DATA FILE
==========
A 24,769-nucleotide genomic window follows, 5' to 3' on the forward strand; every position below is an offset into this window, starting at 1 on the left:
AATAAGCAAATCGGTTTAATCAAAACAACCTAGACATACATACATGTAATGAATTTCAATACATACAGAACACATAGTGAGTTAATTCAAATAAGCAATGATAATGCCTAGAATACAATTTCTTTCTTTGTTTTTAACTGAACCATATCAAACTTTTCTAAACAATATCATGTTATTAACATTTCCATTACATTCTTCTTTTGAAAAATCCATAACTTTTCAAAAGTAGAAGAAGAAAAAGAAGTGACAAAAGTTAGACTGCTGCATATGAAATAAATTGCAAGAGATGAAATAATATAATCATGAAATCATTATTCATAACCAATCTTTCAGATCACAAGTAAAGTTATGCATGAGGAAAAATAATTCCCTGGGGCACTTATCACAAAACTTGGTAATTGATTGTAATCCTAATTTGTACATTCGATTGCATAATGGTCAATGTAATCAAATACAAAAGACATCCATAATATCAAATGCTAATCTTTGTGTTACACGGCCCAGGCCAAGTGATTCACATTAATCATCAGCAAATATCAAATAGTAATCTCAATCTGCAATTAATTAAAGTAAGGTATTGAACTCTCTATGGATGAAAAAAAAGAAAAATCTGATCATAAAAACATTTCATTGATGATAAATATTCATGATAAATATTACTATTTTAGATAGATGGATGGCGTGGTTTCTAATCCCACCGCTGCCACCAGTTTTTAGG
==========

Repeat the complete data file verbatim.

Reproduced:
A 24,769-nucleotide genomic window follows, 5' to 3' on the forward strand; every position below is an offset into this window, starting at 1 on the left:
AATAAGCAAATCGGTTTAATCAAAACAACCTAGACATACATACATGTAATGAATTTCAATACATACAGAACACATAGTGAGTTAATTCAAATAAGCAATGATAATGCCTAGAATACAATTTCTTTCTTTGTTTTTAACTGAACCATATCAAACTTTTCTAAACAATATCATGTTATTAACATTTCCATTACATTCTTCTTTTGAAAAATCCATAACTTTTCAAAAGTAGAAGAAGAAAAAGAAGTGACAAAAGTTAGACTGCTGCATATGAAATAAATTGCAAGAGATGAAATAATATAATCATGAAATCATTATTCATAACCAATCTTTCAGATCACAAGTAAAGTTATGCATGAGGAAAAATAATTCCCTGGGGCACTTATCACAAAACTTGGTAATTGATTGTAATCCTAATTTGTACATTCGATTGCATAATGGTCAATGTAATCAAATACAAAAGACATCCATAATATCAAATGCTAATCTTTGTGTTACACGGCCCAGGCCAAGTGATTCACATTAATCATCAGCAAATATCAAATAGTAATCTCAATCTGCAATTAATTAAAGTAAGGTATTGAACTCTCTATGGATGAAAAAAAAGAAAAATCTGATCATAAAAACATTTCATTGATGATAAATATTCATGATAAATATTACTATTTTAGATAGATGGATGGCGTGGTTTCTAATCCCACCGCTGCCACCAGTTTTTAGG